WYSO

Associated Press

Ohio's largest Roman Catholic diocese plans to release a list of priests who have been removed from their posts because of sexual abuse and misconduct allegations.

The Diocese of Cleveland is now the fourth of six in the state to say it will publish a list of priests following a Pennsylvania grand jury report outlined details of sexual abuse allegations.

The Cleveland diocese said Tuesday it will release the names of abusive priests, even if they are now dead.

Another Roman Catholic diocese in Ohio plans to make public the names of priests who have been accused of sexual abuse.

The Catholic Diocese of Columbus said Wednesday it intends to release a list within the next few months that will include priests who've been credibly accused of abuse, both living or dead.

The diocese says in a statement that the diocese understands it's an important step to restore confidence in the church and its clergy.

James Lee / Flickr Creative Commons

The American Civil Liberties Union is asking another Ohio city to repeal a law that makes panhandling a minor criminal offense.

At issue is an ordinance in Chillicothe in southern Ohio that addresses "suspicious persons" and which prohibits soliciting donations by an individual.

The Chillicothe Gazette reported Wednesday that the ACLU asked the city in a letter last month to overturn the law. The civil rights group pointed to U.S. Supreme Court rulings that say requests for monetary contributions are protected speech.

Jerry Kenney

The nation's largest grocery chain has begun to phase out the use of plastic bags as more Americans grow uncomfortable with their impact on the environment.

Kroger Co. will start Thursday at its QFC stores in and around Seattle, with the goal of using no plastic bags at those stores at some point next year. The company said it will be plastic-bag free at all of its nearly 2,800 stores by 2025.

CareSource is headquartered in Dayton, Ohio medicaid affordable care act
Joshua Chenault / WYSO

Ohio's largest Medicaid plan says the amount of opioids prescribed to its members has decreased 40 percent over the past 18 months.

CareSource announced Monday it plans to reduce that number by 50 percent by the end of this year.

The Dayton-based organization privately manages 1.8 million Medicaid plans. It says it notifies providers who prescribe a large amount of opioids to members, and can identify members at risk for substance misuse.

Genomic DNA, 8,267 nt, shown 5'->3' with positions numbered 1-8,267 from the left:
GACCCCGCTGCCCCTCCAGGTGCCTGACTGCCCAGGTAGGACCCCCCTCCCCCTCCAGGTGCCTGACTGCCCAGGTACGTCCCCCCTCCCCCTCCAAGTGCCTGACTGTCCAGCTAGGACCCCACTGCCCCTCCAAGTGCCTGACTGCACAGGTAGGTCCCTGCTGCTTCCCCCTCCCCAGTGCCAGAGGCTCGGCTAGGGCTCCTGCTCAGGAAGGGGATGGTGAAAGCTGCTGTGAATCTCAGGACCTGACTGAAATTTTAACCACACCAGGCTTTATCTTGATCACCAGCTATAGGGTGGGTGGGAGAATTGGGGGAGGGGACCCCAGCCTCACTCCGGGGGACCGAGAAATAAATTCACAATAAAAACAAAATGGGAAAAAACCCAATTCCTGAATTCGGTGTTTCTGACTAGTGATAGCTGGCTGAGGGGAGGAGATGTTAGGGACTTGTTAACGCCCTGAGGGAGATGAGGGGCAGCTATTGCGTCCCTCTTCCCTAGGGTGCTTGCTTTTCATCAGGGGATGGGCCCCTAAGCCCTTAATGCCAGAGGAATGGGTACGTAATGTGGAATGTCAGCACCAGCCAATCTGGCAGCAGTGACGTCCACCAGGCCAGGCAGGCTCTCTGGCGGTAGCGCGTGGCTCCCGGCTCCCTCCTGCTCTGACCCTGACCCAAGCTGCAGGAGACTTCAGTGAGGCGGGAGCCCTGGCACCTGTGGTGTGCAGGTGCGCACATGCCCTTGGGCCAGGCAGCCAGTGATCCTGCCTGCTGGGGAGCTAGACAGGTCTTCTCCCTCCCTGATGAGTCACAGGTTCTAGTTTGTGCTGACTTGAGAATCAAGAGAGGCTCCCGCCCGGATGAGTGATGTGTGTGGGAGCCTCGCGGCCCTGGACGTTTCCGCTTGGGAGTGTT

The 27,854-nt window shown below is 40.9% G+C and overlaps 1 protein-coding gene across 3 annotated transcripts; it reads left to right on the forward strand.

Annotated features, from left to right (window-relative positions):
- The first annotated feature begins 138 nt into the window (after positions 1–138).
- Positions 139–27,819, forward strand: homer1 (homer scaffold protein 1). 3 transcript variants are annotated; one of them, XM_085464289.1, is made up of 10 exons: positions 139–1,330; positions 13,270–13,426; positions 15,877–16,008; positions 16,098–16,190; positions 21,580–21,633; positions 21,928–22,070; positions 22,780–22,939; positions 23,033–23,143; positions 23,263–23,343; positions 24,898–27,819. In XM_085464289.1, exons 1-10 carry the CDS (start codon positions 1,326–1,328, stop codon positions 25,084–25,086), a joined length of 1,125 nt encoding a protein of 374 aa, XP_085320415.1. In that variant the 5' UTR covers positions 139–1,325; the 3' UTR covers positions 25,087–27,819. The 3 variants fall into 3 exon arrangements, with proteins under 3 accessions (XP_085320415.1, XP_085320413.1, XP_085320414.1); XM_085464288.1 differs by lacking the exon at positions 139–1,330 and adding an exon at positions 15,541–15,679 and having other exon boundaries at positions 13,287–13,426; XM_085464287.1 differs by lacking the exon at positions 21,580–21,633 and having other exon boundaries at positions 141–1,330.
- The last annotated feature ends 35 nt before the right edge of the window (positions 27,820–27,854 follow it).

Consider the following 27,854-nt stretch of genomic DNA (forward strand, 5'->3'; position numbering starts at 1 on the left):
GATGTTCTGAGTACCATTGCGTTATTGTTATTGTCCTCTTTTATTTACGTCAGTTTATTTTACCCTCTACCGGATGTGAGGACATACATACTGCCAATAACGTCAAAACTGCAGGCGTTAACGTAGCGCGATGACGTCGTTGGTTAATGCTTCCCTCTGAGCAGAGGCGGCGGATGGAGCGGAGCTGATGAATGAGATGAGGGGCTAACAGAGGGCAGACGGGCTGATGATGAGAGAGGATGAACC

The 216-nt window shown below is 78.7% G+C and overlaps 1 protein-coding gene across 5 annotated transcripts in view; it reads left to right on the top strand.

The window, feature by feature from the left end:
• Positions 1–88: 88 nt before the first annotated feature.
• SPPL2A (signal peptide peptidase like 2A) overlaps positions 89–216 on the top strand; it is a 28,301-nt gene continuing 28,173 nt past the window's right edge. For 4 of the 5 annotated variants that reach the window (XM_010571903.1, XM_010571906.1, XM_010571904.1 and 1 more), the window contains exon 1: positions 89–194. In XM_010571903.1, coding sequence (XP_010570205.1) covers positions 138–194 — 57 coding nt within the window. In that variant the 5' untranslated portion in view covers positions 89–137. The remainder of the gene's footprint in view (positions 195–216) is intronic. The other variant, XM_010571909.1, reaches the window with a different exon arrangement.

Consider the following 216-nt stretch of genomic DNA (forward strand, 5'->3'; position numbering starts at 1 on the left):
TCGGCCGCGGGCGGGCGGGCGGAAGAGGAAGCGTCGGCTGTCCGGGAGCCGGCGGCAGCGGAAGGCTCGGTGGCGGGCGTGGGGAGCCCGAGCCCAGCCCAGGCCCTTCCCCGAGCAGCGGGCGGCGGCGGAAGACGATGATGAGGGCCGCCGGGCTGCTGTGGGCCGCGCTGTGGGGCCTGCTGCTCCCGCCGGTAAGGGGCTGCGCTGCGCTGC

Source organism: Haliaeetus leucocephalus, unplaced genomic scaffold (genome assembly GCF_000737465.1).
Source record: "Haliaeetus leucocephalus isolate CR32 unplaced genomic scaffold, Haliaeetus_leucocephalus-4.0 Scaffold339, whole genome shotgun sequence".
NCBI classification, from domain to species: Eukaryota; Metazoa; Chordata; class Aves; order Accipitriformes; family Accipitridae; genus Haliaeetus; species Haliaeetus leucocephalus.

Flickr Creative Commons User Adam Kiefaber

The sheriff of Butler County has taken out a billboard ad criticizing a local district's school security.

The Hamilton-Middletown Journal-News reports the ad by Butler County Sheriff Richard Jones questions the safety provided by the Hamilton school board.

Jones says the board isn't transparent and doesn't "talk to the public." Former Hamilton City Schools Superintendent Tony Orr agreed to a separation agreement in April that was based on an unreleased report into claims he broke district policies.

(Creative Commons/www.wildretina.com)

American Airlines says it has quote "stabilized" a computer system that failed at its Dayton-based affiliate carrier, causing the cancellation of 2,500 flights over the past week.

 The failure occurred in computers used to schedule crews for Dayton’s PSA Airlines, which is owned by American and operates many American Eagle regional flights.

A spokesperson said PSA stabilized the computer systems Tuesday morning, but that there would be some additional cancellations Wednesday as the airline repositioned planes and crews.

Clark State Community College

Clark State Community College will offer its first four-year degree starting next year.

 The college in Springfield announced recently that it has received state approval to offer a bachelor's degree in manufacturing technology management.

Clark State President Jo Alice Blondin says the program will allow people currently working in the manufacturing industry to learn new skills and prepare for advancement.

warrantedarrest / Flickr Creative Commons

Ohio has licensed 56 locations that can sell medical marijuana once it becomes legal this fall.

The Ohio Board of Pharmacy on Monday awarded those provisional dispensary licenses that give the stores six months to meet state operation requirements. A total of 376 applications were received.

The executive director of the National Cannabis Industry Association of Ohio, Thomas Rosenberger, says the board has ended months of speculation about where patients will be able to get medical marijuana.

Keith Allison / Flickr

U.S. immigration agents have made more than 100 arrests at an Ohio gardening company in the Trump administration's growing crackdown on employers for hiring people who are in the country illegally.

 The 114 arrests happened Tuesday morning at two locations of Corso's Flower & Garden Center, one in Sandusky and another in nearby Castalia. U.S. Immigration and Customs Enforcement says it expects charges for crimes including identity theft and tax evasion.

No criminal charges have been filed against Corso's, but authorities say the employer is under investigation.

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